Judge sides with developer in contentious Cupertino redevelopment battle

Dead Mall Showdown

Judge sides with developer in contentious Cupertino redevelopment battle

The controversial Vallco Town Center will take the place of a dead regional mall in Cupertino, California. (Courtesy Sand Hill Property Company)

After a delay of more than a month due to the ongoing coronavirus pandemic, Santa Clara County Superior Court Judge Helen Williams issued a ruling last week in a hot-button case that has divided residents of the Northern California city of Cupertino, pitting pro-development YIMBY-ists against grassroots local activists attempting to halt work on a massive redevelopment project in their backyard.

In her ruling, Williams sided against the activists and with the city, which had green-lit developer Sand Hill Property Company to move forward with the redevelopment of the old Vallco Shopping Mall site in 2018.

The 58-acre parcel, home to a once-bustling regional shopping center built in 1975 that now currently exists as a dead-as-a-doornail mall in the shadow of Apple’s intergalactic corporate campus, is slated to be the future home of the so-called Vallco Town Center (formerly the Hills at Vallco). The mixed-use enclave, designed by Rafael Viñoly Architects with the Philadelphia-based OLIN serving as landscape architects, is set to include 2,400 residential units, nearly 2 million square feet of commercial office space, and 400,000 square feet set aside for retail and entertainment. Early iterations of the project, unveiled a year after Sand Hill acquired the (then) mostly pulse-less mall in 2014, envisioned blanketing remnants of the old shopping center with what was described as the world’s largest green roof, which would have doubled as an undulating city park. The initial design has subsequently changed, although “an unprecedented rooftop community park with accessible walking and jogging trails” remains a key part of the master plan.

As reported by the Mercury News, Cupertino residents opposing the project, concerned about the development’s scope and the detrimental impact it could have on the community with regard to traffic and other aspects, believed the project should not have been fast-tracked by the city under California Senate Bill 35, which streamlines certain qualifying housing developments in the housing-strapped state. Residents banded together as Friends of Better Cupertino and argued that various components of the redevelopment should have prevented it from moving forward as an SB-35 project. Judge Williams, however, dismissed those arguments in her 62-page ruling. Per the Mercury News, that decision, which states that Friends of Better Cupertino “multiple times misinterpreted the law and made convoluted arguments” in their case, came as a “major blow” to community members rallying against the plus-sized project.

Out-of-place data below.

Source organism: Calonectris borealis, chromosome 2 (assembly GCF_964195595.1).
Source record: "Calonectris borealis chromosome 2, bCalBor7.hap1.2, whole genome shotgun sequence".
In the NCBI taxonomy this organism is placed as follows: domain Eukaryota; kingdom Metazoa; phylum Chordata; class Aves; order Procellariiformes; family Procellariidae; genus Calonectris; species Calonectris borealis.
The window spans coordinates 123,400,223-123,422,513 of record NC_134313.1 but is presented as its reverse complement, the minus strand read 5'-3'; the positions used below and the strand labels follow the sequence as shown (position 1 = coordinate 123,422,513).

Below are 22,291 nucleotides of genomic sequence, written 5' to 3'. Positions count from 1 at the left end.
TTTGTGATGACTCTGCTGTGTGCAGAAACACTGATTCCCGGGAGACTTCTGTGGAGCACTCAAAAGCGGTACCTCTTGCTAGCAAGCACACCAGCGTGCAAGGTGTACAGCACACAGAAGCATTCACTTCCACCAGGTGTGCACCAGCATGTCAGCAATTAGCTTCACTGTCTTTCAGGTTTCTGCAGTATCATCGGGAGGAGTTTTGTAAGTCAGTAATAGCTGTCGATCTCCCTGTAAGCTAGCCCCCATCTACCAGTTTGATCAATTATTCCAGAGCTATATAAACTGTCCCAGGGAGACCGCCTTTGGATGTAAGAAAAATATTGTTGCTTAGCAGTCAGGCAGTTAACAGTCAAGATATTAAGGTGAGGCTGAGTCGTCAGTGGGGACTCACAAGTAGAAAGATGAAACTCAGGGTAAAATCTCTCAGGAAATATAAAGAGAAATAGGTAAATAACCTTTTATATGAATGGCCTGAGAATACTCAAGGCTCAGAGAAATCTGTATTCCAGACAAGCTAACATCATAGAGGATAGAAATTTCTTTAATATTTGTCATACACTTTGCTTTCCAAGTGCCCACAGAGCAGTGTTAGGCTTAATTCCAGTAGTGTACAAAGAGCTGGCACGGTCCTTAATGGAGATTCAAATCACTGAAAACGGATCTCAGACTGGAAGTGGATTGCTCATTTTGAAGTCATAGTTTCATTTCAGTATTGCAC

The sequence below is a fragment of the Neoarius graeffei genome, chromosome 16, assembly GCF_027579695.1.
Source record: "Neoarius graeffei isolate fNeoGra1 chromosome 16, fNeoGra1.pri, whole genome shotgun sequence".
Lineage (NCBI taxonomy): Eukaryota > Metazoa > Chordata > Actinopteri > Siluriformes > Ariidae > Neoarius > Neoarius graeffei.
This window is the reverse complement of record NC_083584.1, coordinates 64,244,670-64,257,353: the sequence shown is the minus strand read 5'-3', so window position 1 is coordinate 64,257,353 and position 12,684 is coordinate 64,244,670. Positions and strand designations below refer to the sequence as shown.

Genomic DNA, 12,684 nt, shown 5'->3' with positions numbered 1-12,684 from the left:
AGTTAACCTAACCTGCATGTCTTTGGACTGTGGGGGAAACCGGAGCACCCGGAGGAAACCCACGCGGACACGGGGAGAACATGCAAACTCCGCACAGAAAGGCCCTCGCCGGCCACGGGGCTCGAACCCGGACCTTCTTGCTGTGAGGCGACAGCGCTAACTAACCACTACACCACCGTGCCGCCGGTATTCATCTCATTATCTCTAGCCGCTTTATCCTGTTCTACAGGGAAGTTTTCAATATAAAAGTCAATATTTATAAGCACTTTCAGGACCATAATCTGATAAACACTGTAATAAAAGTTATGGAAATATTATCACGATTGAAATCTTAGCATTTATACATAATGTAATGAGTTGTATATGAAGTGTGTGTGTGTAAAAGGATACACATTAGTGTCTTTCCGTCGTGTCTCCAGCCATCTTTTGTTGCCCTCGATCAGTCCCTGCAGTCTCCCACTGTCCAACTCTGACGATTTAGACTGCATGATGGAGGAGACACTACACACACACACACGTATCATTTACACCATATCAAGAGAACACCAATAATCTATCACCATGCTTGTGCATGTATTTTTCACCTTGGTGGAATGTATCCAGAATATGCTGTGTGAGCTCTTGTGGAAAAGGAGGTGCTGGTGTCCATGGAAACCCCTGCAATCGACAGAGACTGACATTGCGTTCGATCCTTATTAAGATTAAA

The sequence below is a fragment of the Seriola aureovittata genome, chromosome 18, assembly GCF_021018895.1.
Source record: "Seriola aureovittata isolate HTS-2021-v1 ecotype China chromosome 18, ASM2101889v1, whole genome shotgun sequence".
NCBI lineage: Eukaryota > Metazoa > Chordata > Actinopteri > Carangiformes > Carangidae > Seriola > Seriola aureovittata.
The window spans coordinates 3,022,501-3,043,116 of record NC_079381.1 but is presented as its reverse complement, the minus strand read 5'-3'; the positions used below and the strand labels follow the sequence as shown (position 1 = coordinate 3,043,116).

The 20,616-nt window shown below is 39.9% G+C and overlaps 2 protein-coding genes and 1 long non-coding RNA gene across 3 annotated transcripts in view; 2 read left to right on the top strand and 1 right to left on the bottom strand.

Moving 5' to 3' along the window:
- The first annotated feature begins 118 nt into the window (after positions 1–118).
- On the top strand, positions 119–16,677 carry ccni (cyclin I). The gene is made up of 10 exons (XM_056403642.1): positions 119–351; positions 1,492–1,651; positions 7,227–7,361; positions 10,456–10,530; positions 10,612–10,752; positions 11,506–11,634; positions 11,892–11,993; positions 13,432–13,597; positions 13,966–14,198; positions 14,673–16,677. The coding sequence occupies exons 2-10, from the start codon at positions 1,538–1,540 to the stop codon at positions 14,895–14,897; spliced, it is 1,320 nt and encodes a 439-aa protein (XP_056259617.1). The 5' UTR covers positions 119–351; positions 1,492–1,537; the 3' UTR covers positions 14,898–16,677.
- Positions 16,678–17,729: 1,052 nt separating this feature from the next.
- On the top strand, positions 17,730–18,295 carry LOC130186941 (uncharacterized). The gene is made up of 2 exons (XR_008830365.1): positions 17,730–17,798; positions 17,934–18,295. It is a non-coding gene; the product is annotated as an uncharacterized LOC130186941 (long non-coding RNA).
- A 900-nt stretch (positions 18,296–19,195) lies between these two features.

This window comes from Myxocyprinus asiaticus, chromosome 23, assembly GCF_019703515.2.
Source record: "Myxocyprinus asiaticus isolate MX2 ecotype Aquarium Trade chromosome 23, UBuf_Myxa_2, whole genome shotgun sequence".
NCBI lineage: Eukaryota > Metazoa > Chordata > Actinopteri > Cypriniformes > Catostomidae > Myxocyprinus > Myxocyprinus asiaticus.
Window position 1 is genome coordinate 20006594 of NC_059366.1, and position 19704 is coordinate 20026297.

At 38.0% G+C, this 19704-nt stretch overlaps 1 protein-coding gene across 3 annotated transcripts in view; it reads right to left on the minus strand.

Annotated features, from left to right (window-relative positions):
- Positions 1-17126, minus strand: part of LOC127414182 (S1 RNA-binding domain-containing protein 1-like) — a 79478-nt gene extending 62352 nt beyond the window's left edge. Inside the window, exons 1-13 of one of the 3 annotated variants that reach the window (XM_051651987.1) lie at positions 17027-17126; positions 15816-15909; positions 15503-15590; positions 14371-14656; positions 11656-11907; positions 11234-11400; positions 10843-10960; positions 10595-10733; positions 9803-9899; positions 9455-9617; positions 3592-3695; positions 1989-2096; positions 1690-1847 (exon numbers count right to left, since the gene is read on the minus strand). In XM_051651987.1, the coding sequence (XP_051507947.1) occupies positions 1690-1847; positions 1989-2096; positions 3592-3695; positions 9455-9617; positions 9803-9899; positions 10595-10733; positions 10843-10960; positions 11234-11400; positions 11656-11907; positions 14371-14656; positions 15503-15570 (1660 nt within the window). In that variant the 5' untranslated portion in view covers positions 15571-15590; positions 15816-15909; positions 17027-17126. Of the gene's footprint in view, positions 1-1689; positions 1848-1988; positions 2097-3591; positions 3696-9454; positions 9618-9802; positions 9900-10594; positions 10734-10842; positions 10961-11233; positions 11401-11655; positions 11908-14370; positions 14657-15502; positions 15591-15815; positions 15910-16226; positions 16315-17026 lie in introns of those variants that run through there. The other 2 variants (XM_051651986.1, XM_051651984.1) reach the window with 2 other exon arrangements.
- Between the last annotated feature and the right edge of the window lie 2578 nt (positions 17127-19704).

Among the reasons Friends of Better Cupertino claimed that Vallco Town Center should have not received special status as an SB-35 project: the development included too little housing, violated city height limits, and would be located on a “hazardous waste site.” All of these arguments were taken apart and disregarded by Williams.

The group’s argument that Vallco Town Center does not include a proper park because it happens to largely be on a rooftop was also dismantled by Williams, who wrote: “Petitioners also use emphatic typography to make a circular argument that Developer’s proposed public spaces are not parkland because they are not parkland.”

Although demolition is well underway at the site, Williams could have ultimately halted it if she had sided with Friends of Better Cupertino. In addition to finding that the development fell snugly within the scope of requirements put forth by SB-35, Williams noted that even if it hadn’t, state law would have not mandated that Cupertino, or any other city, deny such projects from proceeding.

It’s unclear if the group plans to appeal the ruling.

In a statement shared by the San Jose Spotlight, Sand Hill expressed enthusiasm with moving forward despite the legal challenges and community uproar the project has faced over the past several years. “We can now put our full focus on moving the project forward for the future of the city of Cupertino, including how best to do so considering the complex challenges that COVID-19 has brought on all of us,” said Reed Moulds, managing director for Sand Hil. “It is time to set aside our past disagreements and come together in cooperation of building a better and more sustainable future for Cupertino.”

Speaking to the Mercury News, J.R. Fruen, a pro-growth advocate with the group Cupertino For All, referred to the ruling, one of the first major legal challenges regarding SB-35, as a “gigantic win for housing advocates specifically, and a huge win for proponents of development in general.”